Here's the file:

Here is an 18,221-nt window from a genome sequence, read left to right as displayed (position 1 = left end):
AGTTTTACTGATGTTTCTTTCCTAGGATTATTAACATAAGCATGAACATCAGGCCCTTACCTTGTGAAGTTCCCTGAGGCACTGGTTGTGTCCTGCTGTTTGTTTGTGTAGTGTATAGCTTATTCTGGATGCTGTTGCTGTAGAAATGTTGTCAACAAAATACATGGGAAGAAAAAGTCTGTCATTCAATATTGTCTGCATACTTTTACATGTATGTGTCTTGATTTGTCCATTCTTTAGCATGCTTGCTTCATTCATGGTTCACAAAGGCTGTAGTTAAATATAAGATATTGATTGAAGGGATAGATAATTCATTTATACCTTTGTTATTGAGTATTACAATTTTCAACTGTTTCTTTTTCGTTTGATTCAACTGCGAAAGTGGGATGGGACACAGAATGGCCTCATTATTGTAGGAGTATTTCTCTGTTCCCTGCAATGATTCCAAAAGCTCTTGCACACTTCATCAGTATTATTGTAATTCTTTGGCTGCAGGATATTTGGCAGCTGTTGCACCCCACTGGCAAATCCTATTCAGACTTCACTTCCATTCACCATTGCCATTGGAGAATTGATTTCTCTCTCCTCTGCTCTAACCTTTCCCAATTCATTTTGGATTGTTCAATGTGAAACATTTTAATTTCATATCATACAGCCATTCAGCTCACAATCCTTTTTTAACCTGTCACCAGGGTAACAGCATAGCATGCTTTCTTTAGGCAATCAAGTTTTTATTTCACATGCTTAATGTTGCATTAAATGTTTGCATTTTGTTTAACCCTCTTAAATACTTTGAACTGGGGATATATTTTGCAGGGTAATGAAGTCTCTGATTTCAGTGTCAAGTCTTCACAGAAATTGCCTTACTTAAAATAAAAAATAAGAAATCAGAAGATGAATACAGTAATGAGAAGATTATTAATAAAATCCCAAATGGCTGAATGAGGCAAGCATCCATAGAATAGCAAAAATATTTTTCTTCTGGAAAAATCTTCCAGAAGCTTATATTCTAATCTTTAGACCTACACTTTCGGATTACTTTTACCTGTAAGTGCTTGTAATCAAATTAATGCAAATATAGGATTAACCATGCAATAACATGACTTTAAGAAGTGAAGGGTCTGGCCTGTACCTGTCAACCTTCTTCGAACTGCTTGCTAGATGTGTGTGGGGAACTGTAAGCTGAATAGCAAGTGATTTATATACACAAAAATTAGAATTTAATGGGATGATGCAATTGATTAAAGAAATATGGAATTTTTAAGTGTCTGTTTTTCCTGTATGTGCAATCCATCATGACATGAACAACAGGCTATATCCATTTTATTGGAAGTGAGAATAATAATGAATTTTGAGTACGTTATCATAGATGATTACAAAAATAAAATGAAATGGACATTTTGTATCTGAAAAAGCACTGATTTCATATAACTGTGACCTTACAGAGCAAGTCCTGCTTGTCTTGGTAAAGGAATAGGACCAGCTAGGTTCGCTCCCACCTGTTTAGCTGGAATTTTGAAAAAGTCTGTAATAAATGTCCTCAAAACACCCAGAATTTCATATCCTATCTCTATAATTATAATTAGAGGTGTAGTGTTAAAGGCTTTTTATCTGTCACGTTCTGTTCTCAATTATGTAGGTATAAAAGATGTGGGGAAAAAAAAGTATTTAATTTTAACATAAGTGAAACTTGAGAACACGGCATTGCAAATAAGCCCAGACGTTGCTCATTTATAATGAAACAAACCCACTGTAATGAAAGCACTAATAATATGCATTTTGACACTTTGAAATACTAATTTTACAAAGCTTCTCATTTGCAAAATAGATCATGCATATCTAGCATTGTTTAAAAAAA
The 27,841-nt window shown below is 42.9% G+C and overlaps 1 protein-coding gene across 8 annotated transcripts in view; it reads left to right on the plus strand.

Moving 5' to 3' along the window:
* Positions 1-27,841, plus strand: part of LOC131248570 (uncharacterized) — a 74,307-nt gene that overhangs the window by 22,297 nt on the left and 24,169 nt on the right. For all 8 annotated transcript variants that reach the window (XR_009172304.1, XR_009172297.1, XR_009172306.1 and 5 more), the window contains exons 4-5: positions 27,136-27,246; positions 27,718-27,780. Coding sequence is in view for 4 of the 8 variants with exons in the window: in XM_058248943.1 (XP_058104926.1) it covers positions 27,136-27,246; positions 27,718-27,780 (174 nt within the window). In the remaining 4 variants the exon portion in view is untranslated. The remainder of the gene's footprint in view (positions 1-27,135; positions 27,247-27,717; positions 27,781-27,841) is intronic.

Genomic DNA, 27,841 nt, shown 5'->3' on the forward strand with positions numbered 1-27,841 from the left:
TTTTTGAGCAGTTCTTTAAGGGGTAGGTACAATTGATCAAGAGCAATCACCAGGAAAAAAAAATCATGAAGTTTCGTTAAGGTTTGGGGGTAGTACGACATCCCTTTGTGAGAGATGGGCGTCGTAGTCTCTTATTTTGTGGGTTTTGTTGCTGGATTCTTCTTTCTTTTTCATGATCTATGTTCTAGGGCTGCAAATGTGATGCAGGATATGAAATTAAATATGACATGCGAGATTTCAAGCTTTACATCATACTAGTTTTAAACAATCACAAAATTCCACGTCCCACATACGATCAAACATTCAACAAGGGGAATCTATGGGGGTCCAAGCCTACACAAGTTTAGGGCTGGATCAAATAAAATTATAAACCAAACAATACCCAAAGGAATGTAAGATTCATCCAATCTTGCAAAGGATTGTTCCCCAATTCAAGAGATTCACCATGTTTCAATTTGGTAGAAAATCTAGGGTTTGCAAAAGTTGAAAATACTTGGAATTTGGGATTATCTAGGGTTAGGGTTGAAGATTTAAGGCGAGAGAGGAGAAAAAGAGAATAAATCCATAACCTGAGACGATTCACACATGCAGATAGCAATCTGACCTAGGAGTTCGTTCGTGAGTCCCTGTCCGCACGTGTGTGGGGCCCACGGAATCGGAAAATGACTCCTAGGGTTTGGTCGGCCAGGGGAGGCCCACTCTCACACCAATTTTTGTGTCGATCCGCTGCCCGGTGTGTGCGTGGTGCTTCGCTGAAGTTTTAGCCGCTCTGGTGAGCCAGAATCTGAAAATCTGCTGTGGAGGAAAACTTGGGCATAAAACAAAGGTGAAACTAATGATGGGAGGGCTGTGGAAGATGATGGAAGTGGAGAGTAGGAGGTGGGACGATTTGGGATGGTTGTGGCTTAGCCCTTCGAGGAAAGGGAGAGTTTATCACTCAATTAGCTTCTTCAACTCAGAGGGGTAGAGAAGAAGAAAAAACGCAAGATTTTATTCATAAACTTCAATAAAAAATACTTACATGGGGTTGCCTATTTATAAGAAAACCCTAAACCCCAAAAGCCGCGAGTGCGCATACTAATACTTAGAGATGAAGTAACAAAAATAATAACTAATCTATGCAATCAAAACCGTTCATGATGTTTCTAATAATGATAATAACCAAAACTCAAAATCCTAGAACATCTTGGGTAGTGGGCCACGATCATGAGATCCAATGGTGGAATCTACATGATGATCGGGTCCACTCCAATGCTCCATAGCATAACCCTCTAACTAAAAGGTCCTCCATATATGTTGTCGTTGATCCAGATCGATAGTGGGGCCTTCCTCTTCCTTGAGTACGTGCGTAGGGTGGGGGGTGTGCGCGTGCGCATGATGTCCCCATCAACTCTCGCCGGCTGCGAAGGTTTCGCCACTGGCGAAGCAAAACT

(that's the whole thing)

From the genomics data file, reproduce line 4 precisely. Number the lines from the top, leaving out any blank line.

Moving 5' to 3' along the window: